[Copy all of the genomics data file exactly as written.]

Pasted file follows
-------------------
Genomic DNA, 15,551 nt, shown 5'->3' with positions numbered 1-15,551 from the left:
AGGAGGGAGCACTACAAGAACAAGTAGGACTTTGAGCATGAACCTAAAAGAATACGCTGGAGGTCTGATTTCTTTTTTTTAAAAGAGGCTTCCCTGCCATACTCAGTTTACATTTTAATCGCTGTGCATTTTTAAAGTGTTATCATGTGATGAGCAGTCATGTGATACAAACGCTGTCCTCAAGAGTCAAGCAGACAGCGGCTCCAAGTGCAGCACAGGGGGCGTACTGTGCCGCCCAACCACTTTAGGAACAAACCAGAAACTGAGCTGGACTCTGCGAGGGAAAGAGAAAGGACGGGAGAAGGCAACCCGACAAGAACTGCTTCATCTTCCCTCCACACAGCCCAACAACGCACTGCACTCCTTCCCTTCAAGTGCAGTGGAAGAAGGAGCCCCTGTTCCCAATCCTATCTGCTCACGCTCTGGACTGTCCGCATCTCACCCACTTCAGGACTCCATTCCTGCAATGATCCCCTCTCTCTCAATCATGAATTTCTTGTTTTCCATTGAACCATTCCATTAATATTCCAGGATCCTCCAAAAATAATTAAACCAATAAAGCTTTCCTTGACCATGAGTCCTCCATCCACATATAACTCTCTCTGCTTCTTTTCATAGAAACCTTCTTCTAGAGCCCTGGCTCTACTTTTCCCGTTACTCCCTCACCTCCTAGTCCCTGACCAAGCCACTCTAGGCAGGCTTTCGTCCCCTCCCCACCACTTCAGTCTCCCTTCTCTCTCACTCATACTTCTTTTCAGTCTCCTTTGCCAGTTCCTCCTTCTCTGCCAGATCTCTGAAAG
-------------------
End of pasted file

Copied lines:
Genomic DNA, 15,551 nt, shown 5'->3' with positions numbered 1-15,551 from the left:
AGGAGGGAGCACTACAAGAACAAGTAGGACTTTGAGCATGAACCTAAAAGAATACGCTGGAGGTCTGATTTCTTTTTTTTAAAAGAGGCTTCCCTGCCATACTCAGTTTACATTTTAATCGCTGTGCATTTTTAAAGTGTTATCATGTGATGAGCAGTCATGTGATACAAACGCTGTCCTCAAGAGTCAAGCAGACAGCGGCTCCAAGTGCAGCACAGGGGGCGTACTGTGCCGCCCAACCACTTTAGGAACAAACCAGAAACTGAGCTGGACTCTGCGAGGGAAAGAGAAAGGACGGGAGAAGGCAACCCGACAAGAACTGCTTCATCTTCCCTCCACACAGCCCAACAACGCACTGCACTCCTTCCCTTCAAGTGCAGTGGAAGAAGGAGCCCCTGTTCCCAATCCTATCTGCTCACGCTCTGGACTGTCCGCATCTCACCCACTTCAGGACTCCATTCCTGCAATGATCCCCTCTCTCTCAATCATGAATTTCTTGTTTTCCATTGAACCATTCCATTAATATTCCAGGATCCTCCAAAAATAATTAAACCAATAAAGCTTTCCTTGACCATGAGTCCTCCATCCACATATAACTCTCTCTGCTTCTTTTCATAGAAACCTTCTTCTAGAGCCCTGGCTCTACTTTTCCCGTTACTCCCTCACCTCCTAGTCCCTGACCAAGCCACTCTAGGCAGGCTTTCGTCCCCTCCCCACCACTTCAGTCTCCCTTCTCTCTCACTCATACTTCTTTTCAGTCTCCTTTGCCAGTTCCTCCTTCTCTGCCAGATCTCTGAAAG